Medical negligence or medical malpractice is defined as an act or omission by a medical practitioner toward a patient, which results in the patient suffering injuries or damages. A medical practitioner may include a doctor, nurse or even the hospital. Connecticut has strict laws against medical malpractice.
Medical malpractice lawsuits typically rely on a three-pronged test. First, the victim must prove that the medical practitioner owed a duty of care to the victim. Second, the act or omission by the medical practitioner resulted in negligence of the duty of care. Finally, the victim must further prove that it was due to the negligence of the medical practitioner that the victim has suffered the injury.
In most cases, medical negligence cases must be filed within two years from sustaining the injury or its discovery in exercise of due care. The statute of repose, however, lies three years from the date of the complaint. Customarily, the victim of medical malpractice or the victim’s family has approximately three years from the date of injury to file the lawsuit, even if the discovery was made late. There may be some exceptions made by the courts, if the victim and the victim’s legal team can prove the need.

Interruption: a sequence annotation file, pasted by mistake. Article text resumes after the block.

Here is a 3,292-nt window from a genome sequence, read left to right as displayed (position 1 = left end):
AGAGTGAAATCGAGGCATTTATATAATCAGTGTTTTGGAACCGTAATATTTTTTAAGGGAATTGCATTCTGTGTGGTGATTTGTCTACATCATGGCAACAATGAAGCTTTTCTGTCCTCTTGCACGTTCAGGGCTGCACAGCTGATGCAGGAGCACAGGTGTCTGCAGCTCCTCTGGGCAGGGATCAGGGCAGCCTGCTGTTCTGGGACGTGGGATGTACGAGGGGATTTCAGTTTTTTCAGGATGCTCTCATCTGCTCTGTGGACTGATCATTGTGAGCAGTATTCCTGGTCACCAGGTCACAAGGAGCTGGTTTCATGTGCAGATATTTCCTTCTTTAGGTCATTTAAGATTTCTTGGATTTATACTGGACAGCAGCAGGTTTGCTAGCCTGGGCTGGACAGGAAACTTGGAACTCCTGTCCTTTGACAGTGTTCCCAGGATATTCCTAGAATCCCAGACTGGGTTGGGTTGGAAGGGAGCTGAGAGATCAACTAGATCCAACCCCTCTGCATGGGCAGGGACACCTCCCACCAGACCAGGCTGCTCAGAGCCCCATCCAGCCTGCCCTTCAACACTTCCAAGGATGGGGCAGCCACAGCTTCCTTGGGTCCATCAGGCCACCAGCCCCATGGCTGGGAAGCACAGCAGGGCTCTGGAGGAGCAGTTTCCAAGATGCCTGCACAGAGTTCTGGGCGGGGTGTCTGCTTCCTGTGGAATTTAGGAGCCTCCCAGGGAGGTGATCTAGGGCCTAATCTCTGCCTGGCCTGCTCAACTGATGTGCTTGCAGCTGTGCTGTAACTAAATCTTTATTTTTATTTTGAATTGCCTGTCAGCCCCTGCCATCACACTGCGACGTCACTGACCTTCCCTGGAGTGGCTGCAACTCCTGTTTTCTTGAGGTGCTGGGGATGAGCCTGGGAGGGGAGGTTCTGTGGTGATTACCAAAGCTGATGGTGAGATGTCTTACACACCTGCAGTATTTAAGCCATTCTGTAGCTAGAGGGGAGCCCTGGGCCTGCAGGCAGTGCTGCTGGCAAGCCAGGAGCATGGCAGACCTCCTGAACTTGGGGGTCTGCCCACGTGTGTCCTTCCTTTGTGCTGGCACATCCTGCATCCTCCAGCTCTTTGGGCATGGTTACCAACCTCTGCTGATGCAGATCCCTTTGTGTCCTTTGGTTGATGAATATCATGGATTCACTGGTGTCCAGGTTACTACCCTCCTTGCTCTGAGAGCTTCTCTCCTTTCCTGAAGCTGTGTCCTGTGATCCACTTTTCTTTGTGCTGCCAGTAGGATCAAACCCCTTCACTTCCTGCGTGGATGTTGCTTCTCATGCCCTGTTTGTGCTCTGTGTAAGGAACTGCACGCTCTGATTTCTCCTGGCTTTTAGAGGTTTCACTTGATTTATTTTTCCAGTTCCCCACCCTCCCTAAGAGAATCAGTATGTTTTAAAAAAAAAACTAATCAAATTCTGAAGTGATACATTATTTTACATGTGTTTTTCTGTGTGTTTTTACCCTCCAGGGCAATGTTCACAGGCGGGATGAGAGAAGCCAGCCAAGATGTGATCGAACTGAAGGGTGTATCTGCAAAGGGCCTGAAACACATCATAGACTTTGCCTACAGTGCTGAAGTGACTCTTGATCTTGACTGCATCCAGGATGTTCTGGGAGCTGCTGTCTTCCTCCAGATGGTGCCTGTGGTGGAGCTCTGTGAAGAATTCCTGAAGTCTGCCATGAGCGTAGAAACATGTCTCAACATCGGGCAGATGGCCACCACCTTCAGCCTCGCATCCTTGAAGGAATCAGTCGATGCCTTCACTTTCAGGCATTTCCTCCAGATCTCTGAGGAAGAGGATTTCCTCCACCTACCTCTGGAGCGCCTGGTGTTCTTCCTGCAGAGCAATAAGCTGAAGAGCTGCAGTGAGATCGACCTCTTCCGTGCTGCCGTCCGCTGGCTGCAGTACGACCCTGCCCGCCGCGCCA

One of the most effective ways of extending the statute of limitations is by proving a continuing duty of the medical practitioner involved toward the injured patient. The Supreme Court of Connecticut believes that medical malpractice lawsuits can be paid to drive the statute of limitation, as well as statute of repose in case the medical practitioner had, in fact, violated his continuing duty of care to warn the patient.
A three-pronged test must then be conducted to prove continuing duty of care under Connecticut law. First, it must be proved that the medical practitioner committed an offense in the first place using the above test. Second, it must be proved that the medical practitioner breached his duty of care, which continued after committing the initial wrong. Finally, the medical practitioner’s act or omission must have resulted in a breach in the professional standard of care. The burden of proof in a case against medical malpractice typically lies with the victim.
Source: CGA.CT.gov, “Medical Malpractice-Statute of Limitations,” accessed on Sept. 19, 2014